When, later in the same show, Norman Brown followed White, his melodic soulful and controlled guitar was faultless. With Manson, Logan and McCurley again holding it down, and no need in his arrangements for a horn section, Brown glided through his set showcasing the best from his considerable discography. For the second time in the same evening smooth jazz gave a nod to the Isley Brothers as Brown covered ‘For The Love Of You’ and well and truly kept the old school connection firmly in place.
Do you have any comments on what you have found in this months Secret Garden? Do you have a favorite Smooth Soul Survivor that you would enjoy being featured in a future edition? If so please contact the Smooth Jazz Vibes Guest Book or e-mail me on DenisPoole2000@Yahoo.com.
Reviewed by: Mary Elizabeth Simeone
Turn the lights down low and get cozy, when you listen to Bobby Caldwell’s new release, Perfect Island Nights. Once again, Bobby delivers heartfelt love songs to which we can all relate. He also revisits some old classics songs, which were due to be heard once again. This album is laced with the “blue-eyed soul” Caldwell has brought to listeners since his 1979 hit, “What You Won’t Do for Love.”
The first cut on the album, “In the Afterlife” not only has a great sound, but also suggests that romance can be so intense, it will “go on in the afterlife”. “Can’t Get Over You” is yet another Caldwell love song that pulls at your heartstrings. The vocals and harmonies in “Crazy for Your Love” are fantastic. Snuggle up with your honey for this one!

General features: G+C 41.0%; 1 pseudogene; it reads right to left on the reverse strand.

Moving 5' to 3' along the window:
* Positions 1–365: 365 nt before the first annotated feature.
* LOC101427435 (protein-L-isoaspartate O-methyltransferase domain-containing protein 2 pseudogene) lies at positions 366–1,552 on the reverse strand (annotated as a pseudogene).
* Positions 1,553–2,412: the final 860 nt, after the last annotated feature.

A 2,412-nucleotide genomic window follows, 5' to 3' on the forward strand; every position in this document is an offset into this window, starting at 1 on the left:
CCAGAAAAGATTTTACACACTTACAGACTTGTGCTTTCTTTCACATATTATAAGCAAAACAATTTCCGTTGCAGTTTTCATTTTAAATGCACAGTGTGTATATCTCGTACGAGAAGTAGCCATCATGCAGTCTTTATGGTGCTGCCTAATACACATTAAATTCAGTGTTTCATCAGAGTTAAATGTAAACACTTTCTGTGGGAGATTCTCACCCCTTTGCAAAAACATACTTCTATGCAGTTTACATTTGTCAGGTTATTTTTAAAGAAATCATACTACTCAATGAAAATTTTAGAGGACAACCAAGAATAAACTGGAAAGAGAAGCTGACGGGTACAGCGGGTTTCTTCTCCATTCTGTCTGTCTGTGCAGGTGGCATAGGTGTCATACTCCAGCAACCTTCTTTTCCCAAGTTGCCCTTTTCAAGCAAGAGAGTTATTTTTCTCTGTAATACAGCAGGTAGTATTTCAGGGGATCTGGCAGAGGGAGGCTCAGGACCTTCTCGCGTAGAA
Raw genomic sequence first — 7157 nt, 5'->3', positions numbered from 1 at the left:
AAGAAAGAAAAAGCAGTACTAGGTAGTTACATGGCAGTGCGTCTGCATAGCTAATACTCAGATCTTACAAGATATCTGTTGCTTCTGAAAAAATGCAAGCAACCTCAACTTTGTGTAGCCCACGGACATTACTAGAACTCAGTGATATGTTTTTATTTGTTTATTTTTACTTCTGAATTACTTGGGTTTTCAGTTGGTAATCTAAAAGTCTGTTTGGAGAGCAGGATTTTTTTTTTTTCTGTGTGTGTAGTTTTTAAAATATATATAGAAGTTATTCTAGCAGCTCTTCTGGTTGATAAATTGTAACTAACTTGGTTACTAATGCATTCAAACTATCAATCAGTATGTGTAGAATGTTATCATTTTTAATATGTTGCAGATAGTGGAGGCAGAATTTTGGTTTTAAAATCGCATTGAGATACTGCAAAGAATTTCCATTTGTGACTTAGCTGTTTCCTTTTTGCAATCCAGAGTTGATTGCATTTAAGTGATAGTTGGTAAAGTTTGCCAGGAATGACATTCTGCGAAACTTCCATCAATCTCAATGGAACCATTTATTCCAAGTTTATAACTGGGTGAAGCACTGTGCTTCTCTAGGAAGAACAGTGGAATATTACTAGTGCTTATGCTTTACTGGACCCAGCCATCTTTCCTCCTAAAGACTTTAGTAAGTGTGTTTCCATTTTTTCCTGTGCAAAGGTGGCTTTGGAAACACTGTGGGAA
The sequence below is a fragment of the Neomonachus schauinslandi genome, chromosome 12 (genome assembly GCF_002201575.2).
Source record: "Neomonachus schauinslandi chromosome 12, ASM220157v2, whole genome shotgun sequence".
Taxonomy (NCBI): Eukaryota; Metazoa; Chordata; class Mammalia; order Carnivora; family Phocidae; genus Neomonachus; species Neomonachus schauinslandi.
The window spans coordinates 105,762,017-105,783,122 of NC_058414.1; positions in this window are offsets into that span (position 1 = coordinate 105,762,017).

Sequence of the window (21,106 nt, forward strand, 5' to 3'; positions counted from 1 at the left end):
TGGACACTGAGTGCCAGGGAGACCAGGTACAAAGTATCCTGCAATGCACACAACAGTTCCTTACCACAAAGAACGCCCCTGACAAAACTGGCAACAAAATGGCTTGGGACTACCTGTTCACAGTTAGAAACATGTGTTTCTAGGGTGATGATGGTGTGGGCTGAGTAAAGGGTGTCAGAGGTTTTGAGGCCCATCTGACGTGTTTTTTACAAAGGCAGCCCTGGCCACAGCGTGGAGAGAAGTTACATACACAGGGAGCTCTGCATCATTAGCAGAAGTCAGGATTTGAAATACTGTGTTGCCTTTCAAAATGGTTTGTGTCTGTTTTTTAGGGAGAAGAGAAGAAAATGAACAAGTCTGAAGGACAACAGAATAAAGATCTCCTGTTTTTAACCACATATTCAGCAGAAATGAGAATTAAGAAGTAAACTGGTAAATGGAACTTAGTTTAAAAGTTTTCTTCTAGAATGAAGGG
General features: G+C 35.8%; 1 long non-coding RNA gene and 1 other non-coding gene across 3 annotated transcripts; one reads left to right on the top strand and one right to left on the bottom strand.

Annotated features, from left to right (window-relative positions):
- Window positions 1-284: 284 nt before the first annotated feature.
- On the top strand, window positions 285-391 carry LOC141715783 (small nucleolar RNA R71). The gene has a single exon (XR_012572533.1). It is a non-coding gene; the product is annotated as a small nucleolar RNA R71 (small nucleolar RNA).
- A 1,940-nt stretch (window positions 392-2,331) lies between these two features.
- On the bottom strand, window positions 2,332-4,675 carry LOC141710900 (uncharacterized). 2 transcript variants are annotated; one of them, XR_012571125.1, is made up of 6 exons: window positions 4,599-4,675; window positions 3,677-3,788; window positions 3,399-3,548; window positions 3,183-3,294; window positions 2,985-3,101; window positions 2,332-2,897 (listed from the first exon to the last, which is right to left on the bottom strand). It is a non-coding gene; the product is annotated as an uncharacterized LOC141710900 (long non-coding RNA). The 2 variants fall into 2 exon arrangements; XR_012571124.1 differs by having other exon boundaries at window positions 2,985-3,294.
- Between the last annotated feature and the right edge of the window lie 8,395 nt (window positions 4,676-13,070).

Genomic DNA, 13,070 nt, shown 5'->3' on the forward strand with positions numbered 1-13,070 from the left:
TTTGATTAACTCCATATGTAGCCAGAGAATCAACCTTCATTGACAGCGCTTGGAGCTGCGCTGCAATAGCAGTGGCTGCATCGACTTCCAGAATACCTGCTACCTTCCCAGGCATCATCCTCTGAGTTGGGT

“I Need Your Love” is a powerful song, written by Tom Keene, who wrote “Through the Fire” for Chaka Khan. Caldwell’s soulful voice forms a perfect marriage with this song. Bobby also took on a song written by the great Phil Perry. Close your eyes and listen to “Perfect Island Night”. You’ll be transported to a moonlit beach filled with passion and ocean breezes.
Caldwell teamed up with Deniece Williams to revisit the 1972 hit, “Where is the Love”. What a great song! And, a fitting tribute to the original artists, Roberta Flack and Donny Hathaway.
In 1963 Japan made the charts with a song called, “Sukiyaki”. It was one of a few foreign language songs to ever make the charts. Keeping the integrity of the original sound, Bobby Caldwell wrote his own English lyrics to produce a haunting little song. It’s quite unlike the other songs on the album, but it’s one that will linger in your mind all day long.
“Have you ever wanted something so bad it makes you blind… and each night it’s the last thing on your mind” Love that line from “Donna”! This song has a Latin flavor that grabs you right from the guitar intro.
Perfect Island Nights song for song, is a great album! Thank you, Bobby Caldwell, for bringing more romance into the world!
Miles Gilderdale, one half of the guitar duo that leads the veteran band Acoustic Alchemy, comes into his own on this delicious song from the band’s new album called American/English.
It’s a bouncy funk fest with a slight reggae beat, and Gilderdale sings the vocal chorus while also showing his skills as a scat-master, his vocals keeping time with the guitar a la George Benson.